I first got into martial arts in 2005. My go-to fight-style at the time was Thai Boxing (aka Muay Thai), which was having a moment in the Bay Area, where I'm from. For a while there, this style of fighting had tons of momentum and it seemed to have the potential to really take off in the U.S. But coming up right beside it was MMA, and this style of mixed martial arts blew up in popularity seemingly overnight. Still, I continued Thai boxing until I met my now-husband, Gilbert, who was all about MMA, a few years later.

Gilbert is a former UFC (or Ultimate Fighting Championship) fighter in the featherweight division and mixed martial artist. He is also a two-time Strikeforce Lightweight Champion and a former World Extreme Cagefighting Lightweight Champion, making him one of the best 155-pound MMA fighters in the world. Through him, I gained an interest in jiujitsu, a type of Japanese martial arts, and MMA. But my strength was still in Muay Thai, particularly striking, which is the act of punching, kicking or heading butting your opponent to subdue them. At that point, though, there wasn't much of a space for women in MMA, which is heavily inspired by jiujitsu. There was an underground presence but nothing mainstream. So I continued training in Thai Boxing, MMA, and jiujitsujust in case an opportunity came to light, but, for the most part, I took on the role of supporting Gilbert in his career since he was doing so well.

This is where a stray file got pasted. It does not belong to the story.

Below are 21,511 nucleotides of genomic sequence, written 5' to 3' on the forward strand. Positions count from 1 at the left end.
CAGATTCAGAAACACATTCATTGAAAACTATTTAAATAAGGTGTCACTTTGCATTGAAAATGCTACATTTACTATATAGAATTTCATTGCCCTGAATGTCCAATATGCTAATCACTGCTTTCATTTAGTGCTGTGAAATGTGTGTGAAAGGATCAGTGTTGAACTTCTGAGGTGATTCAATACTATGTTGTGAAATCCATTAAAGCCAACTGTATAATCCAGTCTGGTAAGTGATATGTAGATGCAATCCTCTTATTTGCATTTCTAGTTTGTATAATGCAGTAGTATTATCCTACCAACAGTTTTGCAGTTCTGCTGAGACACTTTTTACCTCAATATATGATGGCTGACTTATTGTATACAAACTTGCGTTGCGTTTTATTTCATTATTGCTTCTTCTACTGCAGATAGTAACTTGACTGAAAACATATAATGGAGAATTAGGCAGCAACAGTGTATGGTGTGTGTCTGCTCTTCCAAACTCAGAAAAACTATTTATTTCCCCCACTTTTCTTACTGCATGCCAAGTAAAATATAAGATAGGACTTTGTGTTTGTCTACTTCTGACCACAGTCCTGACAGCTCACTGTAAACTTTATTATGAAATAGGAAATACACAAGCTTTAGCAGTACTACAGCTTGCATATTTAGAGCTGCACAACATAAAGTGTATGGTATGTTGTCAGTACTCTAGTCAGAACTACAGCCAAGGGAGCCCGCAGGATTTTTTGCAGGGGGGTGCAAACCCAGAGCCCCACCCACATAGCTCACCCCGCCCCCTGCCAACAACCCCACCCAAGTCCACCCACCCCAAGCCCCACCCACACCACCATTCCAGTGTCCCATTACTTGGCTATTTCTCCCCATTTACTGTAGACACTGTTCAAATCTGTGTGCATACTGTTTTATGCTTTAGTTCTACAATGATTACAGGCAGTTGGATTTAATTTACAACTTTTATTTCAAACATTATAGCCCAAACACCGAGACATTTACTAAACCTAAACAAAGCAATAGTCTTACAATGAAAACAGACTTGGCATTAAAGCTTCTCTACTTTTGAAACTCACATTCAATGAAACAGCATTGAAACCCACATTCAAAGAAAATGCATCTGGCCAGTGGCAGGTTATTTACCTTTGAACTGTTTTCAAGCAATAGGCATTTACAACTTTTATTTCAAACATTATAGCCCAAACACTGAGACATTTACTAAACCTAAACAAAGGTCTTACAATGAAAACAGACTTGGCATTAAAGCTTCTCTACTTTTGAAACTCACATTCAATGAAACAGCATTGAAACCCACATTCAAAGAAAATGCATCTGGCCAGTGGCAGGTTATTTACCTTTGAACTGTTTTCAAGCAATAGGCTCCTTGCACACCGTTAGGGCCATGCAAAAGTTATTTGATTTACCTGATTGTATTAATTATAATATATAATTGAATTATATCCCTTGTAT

Then, in 2010 I got pregnant with my daughter. Becoming a mom transformed both of my life and Gilbert's in so many ways. I contemplated whether I should continue training for a fight that would maybe never even come, but I found myself not wanting to give up. Eighteen months after giving birth, I ended up doing a Thai boxing fight but still wasn't doing MMA. It wasn't until 2015 when Bellator, a leading MMA and kickboxing organization, approached me that I finally took the leap to get into MMA. The representatives at Bellator's primary interest were signing me for kickboxing but they were willing to help set me up for my first MMA fight as well. The deal was a no brainer for me as it was something I'd been waiting for for years.

Shortly after I signed, I got straight to work, winning two kickboxing fights with Bellator. After that, I started training for my debut MMA fight in 2016. That's when the pressure really kicked in, especially from fans of the sport. Since I was Gilbert Melendez's wife, expectations were high but I knew that I could step up to the plate. In late 2016, I got into the cage for the first time and took down my opponent in less than a minute.

It was then that all my hard work, hope, and patience finally came to fruition. I proved to myself that I was capable, that I did have the fight in me even though I was a mother, still kind of starting out my athletic career, and in my 30s, which is older than the typical newbie MMA fighter.

This long-winded story is to all to say that when I tore my ACL a year later, I refused to let it be the end for me.

Getting Back Into the Cage

The hardest part of being injured was being forced to sit on the sidelines and watch all these up and coming girls in the MMA charge forward in their careers. Physically, having trained so vigorously for such a huge part of my life, I knew my body would heal. But mentally, learning to be patient with my injury and giving myself time to recover was hard. There were times I found myself in a dark, depressing place because of how left out I felt. (